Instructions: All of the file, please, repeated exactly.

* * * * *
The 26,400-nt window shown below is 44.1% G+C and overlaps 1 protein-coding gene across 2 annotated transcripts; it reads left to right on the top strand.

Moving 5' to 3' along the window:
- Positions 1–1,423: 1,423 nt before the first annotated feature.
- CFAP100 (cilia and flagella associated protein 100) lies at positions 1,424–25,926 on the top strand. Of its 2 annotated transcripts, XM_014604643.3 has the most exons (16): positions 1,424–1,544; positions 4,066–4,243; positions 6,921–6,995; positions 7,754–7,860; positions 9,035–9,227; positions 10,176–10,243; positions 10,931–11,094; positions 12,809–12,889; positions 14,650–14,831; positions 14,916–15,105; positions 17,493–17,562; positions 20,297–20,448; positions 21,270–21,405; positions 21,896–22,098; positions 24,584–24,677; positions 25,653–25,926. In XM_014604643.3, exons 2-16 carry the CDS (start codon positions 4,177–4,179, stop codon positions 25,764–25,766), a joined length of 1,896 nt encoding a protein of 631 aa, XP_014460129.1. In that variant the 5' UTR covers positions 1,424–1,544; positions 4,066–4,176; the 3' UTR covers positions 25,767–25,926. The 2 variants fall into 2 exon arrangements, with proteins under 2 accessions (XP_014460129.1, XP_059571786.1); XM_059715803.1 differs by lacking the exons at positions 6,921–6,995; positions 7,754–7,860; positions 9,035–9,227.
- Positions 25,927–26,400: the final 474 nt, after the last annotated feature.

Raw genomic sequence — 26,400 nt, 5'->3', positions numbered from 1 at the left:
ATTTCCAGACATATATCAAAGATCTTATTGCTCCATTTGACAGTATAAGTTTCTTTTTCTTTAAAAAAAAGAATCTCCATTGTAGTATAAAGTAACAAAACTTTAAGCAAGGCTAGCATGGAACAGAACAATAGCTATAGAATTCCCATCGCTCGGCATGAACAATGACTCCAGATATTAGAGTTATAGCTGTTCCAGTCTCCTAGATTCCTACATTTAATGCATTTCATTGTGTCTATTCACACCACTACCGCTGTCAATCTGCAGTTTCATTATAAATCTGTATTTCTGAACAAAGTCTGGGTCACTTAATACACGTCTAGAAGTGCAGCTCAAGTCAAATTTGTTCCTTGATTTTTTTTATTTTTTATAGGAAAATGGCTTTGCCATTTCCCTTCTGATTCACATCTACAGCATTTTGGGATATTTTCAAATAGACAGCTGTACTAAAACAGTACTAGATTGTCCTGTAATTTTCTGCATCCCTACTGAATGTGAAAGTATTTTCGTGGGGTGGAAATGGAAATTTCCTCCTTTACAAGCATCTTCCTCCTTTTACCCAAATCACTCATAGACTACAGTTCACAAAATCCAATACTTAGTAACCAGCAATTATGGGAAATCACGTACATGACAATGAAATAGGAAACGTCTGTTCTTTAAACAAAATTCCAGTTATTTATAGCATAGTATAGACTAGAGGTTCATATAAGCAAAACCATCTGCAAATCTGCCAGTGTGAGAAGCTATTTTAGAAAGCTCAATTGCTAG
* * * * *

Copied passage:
The 26,400-nt window shown below is 44.1% G+C and overlaps 1 protein-coding gene across 2 annotated transcripts; it reads left to right on the top strand.

Moving 5' to 3' along the window:
- Positions 1–1,423: 1,423 nt before the first annotated feature.
- CFAP100 (cilia and flagella associated protein 100) lies at positions 1,424–25,926 on the top strand. Of its 2 annotated transcripts, XM_014604643.3 has the most exons (16): positions 1,424–1,544; positions 4,066–4,243; positions 6,921–6,995; positions 7,754–7,860; positions 9,035–9,227; positions 10,176–10,243; positions 10,931–11,094; positions 12,809–12,889; positions 14,650–14,831; positions 14,916–15,105; positions 17,493–17,562; positions 20,297–20,448; positions 21,270–21,405; positions 21,896–22,098; positions 24,584–24,677; positions 25,653–25,926. In XM_014604643.3, exons 2-16 carry the CDS (start codon positions 4,177–4,179, stop codon positions 25,764–25,766), a joined length of 1,896 nt encoding a protein of 631 aa, XP_014460129.1. In that variant the 5' UTR covers positions 1,424–1,544; positions 4,066–4,176; the 3' UTR covers positions 25,767–25,926. The 2 variants fall into 2 exon arrangements, with proteins under 2 accessions (XP_014460129.1, XP_059571786.1); XM_059715803.1 differs by lacking the exons at positions 6,921–6,995; positions 7,754–7,860; positions 9,035–9,227.
- Positions 25,927–26,400: the final 474 nt, after the last annotated feature.

Raw genomic sequence — 26,400 nt, 5'->3', positions numbered from 1 at the left:
ATTTCCAGACATATATCAAAGATCTTATTGCTCCATTTGACAGTATAAGTTTCTTTTTCTTTAAAAAAAAGAATCTCCATTGTAGTATAAAGTAACAAAACTTTAAGCAAGGCTAGCATGGAACAGAACAATAGCTATAGAATTCCCATCGCTCGGCATGAACAATGACTCCAGATATTAGAGTTATAGCTGTTCCAGTCTCCTAGATTCCTACATTTAATGCATTTCATTGTGTCTATTCACACCACTACCGCTGTCAATCTGCAGTTTCATTATAAATCTGTATTTCTGAACAAAGTCTGGGTCACTTAATACACGTCTAGAAGTGCAGCTCAAGTCAAATTTGTTCCTTGATTTTTTTTATTTTTTATAGGAAAATGGCTTTGCCATTTCCCTTCTGATTCACATCTACAGCATTTTGGGATATTTTCAAATAGACAGCTGTACTAAAACAGTACTAGATTGTCCTGTAATTTTCTGCATCCCTACTGAATGTGAAAGTATTTTCGTGGGGTGGAAATGGAAATTTCCTCCTTTACAAGCATCTTCCTCCTTTTACCCAAATCACTCATAGACTACAGTTCACAAAATCCAATACTTAGTAACCAGCAATTATGGGAAATCACGTACATGACAATGAAATAGGAAACGTCTGTTCTTTAAACAAAATTCCAGTTATTTATAGCATAGTATAGACTAGAGGTTCATATAAGCAAAACCATCTGCAAATCTGCCAGTGTGAGAAGCTATTTTAGAAAGCTCAATTGCTAG